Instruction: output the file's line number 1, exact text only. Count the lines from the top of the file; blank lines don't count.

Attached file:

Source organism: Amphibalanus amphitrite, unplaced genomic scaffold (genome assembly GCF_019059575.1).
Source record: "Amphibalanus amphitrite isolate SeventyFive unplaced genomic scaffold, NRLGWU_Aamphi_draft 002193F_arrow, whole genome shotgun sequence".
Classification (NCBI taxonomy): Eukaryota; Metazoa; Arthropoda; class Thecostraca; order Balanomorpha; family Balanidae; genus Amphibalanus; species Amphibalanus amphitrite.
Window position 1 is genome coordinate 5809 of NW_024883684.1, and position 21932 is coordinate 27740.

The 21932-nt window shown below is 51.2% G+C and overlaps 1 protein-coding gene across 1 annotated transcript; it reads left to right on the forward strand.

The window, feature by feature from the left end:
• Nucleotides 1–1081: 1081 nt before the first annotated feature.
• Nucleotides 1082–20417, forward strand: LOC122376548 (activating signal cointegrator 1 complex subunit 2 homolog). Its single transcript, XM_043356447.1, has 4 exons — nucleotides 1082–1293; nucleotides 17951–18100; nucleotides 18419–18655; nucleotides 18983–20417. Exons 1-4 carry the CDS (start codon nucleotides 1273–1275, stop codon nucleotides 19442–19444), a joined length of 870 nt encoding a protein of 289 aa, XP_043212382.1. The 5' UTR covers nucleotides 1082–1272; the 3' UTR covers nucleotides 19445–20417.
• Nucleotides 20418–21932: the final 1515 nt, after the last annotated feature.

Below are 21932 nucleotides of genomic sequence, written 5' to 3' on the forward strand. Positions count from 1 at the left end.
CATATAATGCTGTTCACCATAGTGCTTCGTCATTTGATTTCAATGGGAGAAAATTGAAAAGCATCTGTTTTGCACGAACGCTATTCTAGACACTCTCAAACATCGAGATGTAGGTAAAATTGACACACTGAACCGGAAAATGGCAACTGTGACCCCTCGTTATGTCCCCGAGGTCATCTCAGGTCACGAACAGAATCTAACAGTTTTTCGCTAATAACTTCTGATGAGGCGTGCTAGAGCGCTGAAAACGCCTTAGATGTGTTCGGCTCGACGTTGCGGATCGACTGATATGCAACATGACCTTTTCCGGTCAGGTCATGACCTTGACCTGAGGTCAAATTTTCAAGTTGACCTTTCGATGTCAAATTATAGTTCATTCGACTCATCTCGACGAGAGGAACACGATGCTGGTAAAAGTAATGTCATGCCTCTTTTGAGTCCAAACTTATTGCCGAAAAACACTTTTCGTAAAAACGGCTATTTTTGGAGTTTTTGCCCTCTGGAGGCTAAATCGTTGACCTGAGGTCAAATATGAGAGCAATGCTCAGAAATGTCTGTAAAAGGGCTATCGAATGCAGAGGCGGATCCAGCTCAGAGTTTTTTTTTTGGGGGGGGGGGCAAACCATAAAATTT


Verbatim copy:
Source organism: Amphibalanus amphitrite, unplaced genomic scaffold (genome assembly GCF_019059575.1).